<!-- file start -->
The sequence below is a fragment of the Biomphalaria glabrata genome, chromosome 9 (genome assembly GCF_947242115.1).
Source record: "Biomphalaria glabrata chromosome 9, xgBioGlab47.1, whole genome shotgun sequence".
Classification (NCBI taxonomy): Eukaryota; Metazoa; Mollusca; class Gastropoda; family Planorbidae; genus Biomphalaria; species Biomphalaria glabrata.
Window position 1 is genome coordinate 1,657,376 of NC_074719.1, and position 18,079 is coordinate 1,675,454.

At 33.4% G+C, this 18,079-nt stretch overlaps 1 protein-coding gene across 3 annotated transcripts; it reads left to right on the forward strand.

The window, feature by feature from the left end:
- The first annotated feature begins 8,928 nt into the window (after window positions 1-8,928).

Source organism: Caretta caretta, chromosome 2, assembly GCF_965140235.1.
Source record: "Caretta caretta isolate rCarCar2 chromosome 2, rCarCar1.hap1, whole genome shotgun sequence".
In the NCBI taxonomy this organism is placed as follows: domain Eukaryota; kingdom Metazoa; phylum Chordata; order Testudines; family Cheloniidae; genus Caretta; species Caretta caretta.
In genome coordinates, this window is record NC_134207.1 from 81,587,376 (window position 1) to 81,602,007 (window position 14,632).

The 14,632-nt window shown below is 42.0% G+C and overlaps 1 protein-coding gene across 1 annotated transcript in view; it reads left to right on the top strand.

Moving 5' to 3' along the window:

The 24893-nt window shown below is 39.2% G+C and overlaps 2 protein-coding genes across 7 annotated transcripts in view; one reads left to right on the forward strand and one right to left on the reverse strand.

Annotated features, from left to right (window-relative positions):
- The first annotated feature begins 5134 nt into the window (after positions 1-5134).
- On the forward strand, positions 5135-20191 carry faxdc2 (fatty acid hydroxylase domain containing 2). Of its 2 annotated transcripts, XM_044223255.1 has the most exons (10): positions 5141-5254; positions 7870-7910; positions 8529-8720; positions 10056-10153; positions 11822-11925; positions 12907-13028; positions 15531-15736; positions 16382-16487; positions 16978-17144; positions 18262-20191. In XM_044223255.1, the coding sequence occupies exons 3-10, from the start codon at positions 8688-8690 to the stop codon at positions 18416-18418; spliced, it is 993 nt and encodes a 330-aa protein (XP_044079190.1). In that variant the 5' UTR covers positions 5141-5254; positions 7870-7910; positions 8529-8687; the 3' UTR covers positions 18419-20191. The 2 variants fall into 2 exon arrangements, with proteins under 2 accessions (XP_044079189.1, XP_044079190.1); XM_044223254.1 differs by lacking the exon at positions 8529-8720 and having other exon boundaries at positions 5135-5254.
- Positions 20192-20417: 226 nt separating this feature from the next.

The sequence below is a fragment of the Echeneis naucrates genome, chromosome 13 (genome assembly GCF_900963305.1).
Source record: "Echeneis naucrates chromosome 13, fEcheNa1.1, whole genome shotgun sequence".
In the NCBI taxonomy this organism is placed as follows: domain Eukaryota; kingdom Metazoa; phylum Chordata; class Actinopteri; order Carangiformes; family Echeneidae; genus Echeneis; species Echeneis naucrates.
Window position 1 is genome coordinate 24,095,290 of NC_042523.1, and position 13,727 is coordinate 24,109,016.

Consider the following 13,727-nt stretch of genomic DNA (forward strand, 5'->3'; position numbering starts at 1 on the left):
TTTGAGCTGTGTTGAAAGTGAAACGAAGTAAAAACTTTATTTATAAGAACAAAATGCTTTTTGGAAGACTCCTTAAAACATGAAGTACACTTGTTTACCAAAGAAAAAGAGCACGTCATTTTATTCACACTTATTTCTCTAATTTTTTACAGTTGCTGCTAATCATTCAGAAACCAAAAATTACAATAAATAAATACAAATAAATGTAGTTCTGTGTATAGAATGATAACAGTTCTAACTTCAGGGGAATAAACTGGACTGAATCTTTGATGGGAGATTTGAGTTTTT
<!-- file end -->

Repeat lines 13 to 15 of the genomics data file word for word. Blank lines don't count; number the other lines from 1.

Moving 5' to 3' along the window:

The 24893-nt window shown below is 39.2% G+C and overlaps 2 protein-coding genes across 7 annotated transcripts in view; one reads left to right on the forward strand and one right to left on the reverse strand.

Annotated features, from left to right (window-relative positions):